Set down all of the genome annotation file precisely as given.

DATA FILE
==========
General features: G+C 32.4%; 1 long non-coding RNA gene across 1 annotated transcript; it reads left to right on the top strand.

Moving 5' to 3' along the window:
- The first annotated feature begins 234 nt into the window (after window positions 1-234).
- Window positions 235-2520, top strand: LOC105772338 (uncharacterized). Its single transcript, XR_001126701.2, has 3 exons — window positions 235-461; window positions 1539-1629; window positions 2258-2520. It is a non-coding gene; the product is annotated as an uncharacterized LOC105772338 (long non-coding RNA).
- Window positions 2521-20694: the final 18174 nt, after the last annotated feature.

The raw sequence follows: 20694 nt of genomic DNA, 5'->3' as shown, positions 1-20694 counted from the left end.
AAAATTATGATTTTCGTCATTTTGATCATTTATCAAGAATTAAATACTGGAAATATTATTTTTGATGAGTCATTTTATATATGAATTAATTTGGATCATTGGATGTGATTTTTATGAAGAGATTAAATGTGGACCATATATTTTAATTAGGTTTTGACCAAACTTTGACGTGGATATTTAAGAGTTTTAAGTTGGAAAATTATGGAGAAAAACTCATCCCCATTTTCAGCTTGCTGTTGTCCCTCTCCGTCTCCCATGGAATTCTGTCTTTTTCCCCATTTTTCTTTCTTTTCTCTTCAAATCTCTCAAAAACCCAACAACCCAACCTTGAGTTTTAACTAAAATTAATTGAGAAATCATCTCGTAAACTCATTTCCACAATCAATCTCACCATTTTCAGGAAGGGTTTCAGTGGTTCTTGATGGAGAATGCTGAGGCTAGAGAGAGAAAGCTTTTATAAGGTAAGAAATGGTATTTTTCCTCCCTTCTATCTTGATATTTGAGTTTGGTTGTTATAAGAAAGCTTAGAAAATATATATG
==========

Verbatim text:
General features: G+C 32.4%; 1 long non-coding RNA gene across 1 annotated transcript; it reads left to right on the top strand.

Moving 5' to 3' along the window:
- The first annotated feature begins 234 nt into the window (after window positions 1-234).
- Window positions 235-2520, top strand: LOC105772338 (uncharacterized). Its single transcript, XR_001126701.2, has 3 exons — window positions 235-461; window positions 1539-1629; window positions 2258-2520. It is a non-coding gene; the product is annotated as an uncharacterized LOC105772338 (long non-coding RNA).
- Window positions 2521-20694: the final 18174 nt, after the last annotated feature.

The raw sequence follows: 20694 nt of genomic DNA, 5'->3' as shown, positions 1-20694 counted from the left end.
AAAATTATGATTTTCGTCATTTTGATCATTTATCAAGAATTAAATACTGGAAATATTATTTTTGATGAGTCATTTTATATATGAATTAATTTGGATCATTGGATGTGATTTTTATGAAGAGATTAAATGTGGACCATATATTTTAATTAGGTTTTGACCAAACTTTGACGTGGATATTTAAGAGTTTTAAGTTGGAAAATTATGGAGAAAAACTCATCCCCATTTTCAGCTTGCTGTTGTCCCTCTCCGTCTCCCATGGAATTCTGTCTTTTTCCCCATTTTTCTTTCTTTTCTCTTCAAATCTCTCAAAAACCCAACAACCCAACCTTGAGTTTTAACTAAAATTAATTGAGAAATCATCTCGTAAACTCATTTCCACAATCAATCTCACCATTTTCAGGAAGGGTTTCAGTGGTTCTTGATGGAGAATGCTGAGGCTAGAGAGAGAAAGCTTTTATAAGGTAAGAAATGGTATTTTTCCTCCCTTCTATCTTGATATTTGAGTTTGGTTGTTATAAGAAAGCTTAGAAAATATATATG